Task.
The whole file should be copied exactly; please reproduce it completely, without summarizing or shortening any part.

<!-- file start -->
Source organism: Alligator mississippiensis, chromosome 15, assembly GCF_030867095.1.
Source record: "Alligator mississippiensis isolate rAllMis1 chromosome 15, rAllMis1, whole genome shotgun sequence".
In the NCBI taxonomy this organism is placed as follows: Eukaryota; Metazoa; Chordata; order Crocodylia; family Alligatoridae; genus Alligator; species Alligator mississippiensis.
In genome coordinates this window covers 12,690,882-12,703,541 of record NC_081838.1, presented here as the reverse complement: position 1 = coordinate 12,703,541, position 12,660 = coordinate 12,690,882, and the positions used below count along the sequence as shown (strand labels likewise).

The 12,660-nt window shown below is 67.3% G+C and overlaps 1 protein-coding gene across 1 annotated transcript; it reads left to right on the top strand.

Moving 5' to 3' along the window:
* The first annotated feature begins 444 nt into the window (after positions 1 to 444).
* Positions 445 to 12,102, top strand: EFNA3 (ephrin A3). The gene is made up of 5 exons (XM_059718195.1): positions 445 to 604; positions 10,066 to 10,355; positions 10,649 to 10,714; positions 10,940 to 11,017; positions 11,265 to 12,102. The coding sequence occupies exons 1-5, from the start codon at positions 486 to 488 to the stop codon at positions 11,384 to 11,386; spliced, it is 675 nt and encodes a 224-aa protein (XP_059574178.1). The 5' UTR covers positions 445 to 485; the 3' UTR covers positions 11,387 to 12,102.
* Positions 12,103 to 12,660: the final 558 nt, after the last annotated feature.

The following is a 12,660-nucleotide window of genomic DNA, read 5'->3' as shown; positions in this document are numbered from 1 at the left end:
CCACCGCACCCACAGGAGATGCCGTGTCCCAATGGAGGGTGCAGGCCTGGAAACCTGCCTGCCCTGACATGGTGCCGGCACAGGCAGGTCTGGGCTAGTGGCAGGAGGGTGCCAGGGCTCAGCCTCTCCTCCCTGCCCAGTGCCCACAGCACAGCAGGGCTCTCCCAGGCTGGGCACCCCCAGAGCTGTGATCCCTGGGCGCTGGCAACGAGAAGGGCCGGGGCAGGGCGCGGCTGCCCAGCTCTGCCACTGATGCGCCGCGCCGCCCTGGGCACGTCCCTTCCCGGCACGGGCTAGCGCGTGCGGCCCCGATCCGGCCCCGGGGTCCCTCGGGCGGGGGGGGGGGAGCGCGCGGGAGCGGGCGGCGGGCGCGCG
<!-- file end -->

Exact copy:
Source organism: Alligator mississippiensis, chromosome 15, assembly GCF_030867095.1.
Source record: "Alligator mississippiensis isolate rAllMis1 chromosome 15, rAllMis1, whole genome shotgun sequence".
In the NCBI taxonomy this organism is placed as follows: Eukaryota; Metazoa; Chordata; order Crocodylia; family Alligatoridae; genus Alligator; species Alligator mississippiensis.
In genome coordinates this window covers 12,690,882-12,703,541 of record NC_081838.1, presented here as the reverse complement: position 1 = coordinate 12,703,541, position 12,660 = coordinate 12,690,882, and the positions used below count along the sequence as shown (strand labels likewise).

The 12,660-nt window shown below is 67.3% G+C and overlaps 1 protein-coding gene across 1 annotated transcript; it reads left to right on the top strand.

Moving 5' to 3' along the window:
* The first annotated feature begins 444 nt into the window (after positions 1 to 444).
* Positions 445 to 12,102, top strand: EFNA3 (ephrin A3). The gene is made up of 5 exons (XM_059718195.1): positions 445 to 604; positions 10,066 to 10,355; positions 10,649 to 10,714; positions 10,940 to 11,017; positions 11,265 to 12,102. The coding sequence occupies exons 1-5, from the start codon at positions 486 to 488 to the stop codon at positions 11,384 to 11,386; spliced, it is 675 nt and encodes a 224-aa protein (XP_059574178.1). The 5' UTR covers positions 445 to 485; the 3' UTR covers positions 11,387 to 12,102.
* Positions 12,103 to 12,660: the final 558 nt, after the last annotated feature.

The following is a 12,660-nucleotide window of genomic DNA, read 5'->3' as shown; positions in this document are numbered from 1 at the left end:
CCACCGCACCCACAGGAGATGCCGTGTCCCAATGGAGGGTGCAGGCCTGGAAACCTGCCTGCCCTGACATGGTGCCGGCACAGGCAGGTCTGGGCTAGTGGCAGGAGGGTGCCAGGGCTCAGCCTCTCCTCCCTGCCCAGTGCCCACAGCACAGCAGGGCTCTCCCAGGCTGGGCACCCCCAGAGCTGTGATCCCTGGGCGCTGGCAACGAGAAGGGCCGGGGCAGGGCGCGGCTGCCCAGCTCTGCCACTGATGCGCCGCGCCGCCCTGGGCACGTCCCTTCCCGGCACGGGCTAGCGCGTGCGGCCCCGATCCGGCCCCGGGGTCCCTCGGGCGGGGGGGGGGGAGCGCGCGGGAGCGGGCGGCGGGCGCGCG